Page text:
Compiled annually by the European Institute for Gender Equality (EIGE), the Gender Equality Index measures the level of equality in the six core domains of work, money, knowledge, time, power and health. Its purpose is to track gender equality measures in order to promote effective policy-making.
Finland’s overall score in the index was 75.4 out of a possible 100 points representing gender parity. While the score is almost seven points higher than the average among the 27 bloc members, it crept up by only 0.1 points from the previous year – adding up to a below-average improvement of 2.3 points since 2010.
“The positive takeaway is that progress has been made in gender equality in general, but the rate of progress should be faster,” commented Minister for Nordic Co-operation and Equality Thomas Blomqvist. “It is important that we avoid regression and continue to work to improve gender equality.”
Finland was assessed to perform particularly well in the domains of health and money, with scores of 92.6 and 87.5 points, respectively. Its score in health improved by over three points from the previous year as a result of solid performance across the three aspects making up the domain: 91.2 points for health status, 90.7 points for health behaviour and 96 points for access to healthcare services.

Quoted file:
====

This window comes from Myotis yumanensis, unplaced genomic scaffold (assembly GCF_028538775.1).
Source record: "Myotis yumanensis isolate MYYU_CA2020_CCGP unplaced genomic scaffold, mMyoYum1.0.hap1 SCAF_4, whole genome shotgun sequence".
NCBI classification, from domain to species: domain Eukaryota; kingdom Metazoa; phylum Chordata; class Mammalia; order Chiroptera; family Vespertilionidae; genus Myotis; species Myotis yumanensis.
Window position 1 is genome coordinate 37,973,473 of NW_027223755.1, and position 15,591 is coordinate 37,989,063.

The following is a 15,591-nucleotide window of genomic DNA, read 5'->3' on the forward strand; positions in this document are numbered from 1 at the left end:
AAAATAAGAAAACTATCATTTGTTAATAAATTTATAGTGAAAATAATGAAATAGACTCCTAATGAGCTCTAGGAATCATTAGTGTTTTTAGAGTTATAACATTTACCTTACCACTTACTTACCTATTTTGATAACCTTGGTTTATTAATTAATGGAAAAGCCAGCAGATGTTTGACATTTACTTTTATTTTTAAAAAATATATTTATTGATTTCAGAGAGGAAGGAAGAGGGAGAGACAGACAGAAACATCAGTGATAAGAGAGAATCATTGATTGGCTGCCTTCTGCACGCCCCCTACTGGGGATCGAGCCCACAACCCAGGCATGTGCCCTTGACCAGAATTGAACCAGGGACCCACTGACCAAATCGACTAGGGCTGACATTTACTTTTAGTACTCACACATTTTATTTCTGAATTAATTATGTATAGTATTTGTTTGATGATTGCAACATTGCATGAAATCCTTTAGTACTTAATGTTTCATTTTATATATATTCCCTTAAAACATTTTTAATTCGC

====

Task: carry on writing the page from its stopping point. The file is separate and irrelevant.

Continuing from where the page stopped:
Health was the only domain where the country improved its score, however. Its score in money fell slightly from last year but remained high, at 87.5, despite a gap of almost 20 per cent between the mean monthly earnings of men and women adjusted for purchasing power. Only minor differences were found in the shares of men and women at risk of poverty – 12 compared to 13 per cent – and the ratio of income in the bottom and top income quintiles among men and women – 26 compared to 27 per cent.
Finland struggled relatively in the domain of knowledge, scoring 61.5 points out of 100. Although it fared relatively well in education attainment and participation, its performance was undermined by notable segregation in certain areas of education: the share of tertiary students studying education, health and welfare, or arts and humanities stood at 50 per cent for women but at only 18 per cent for men.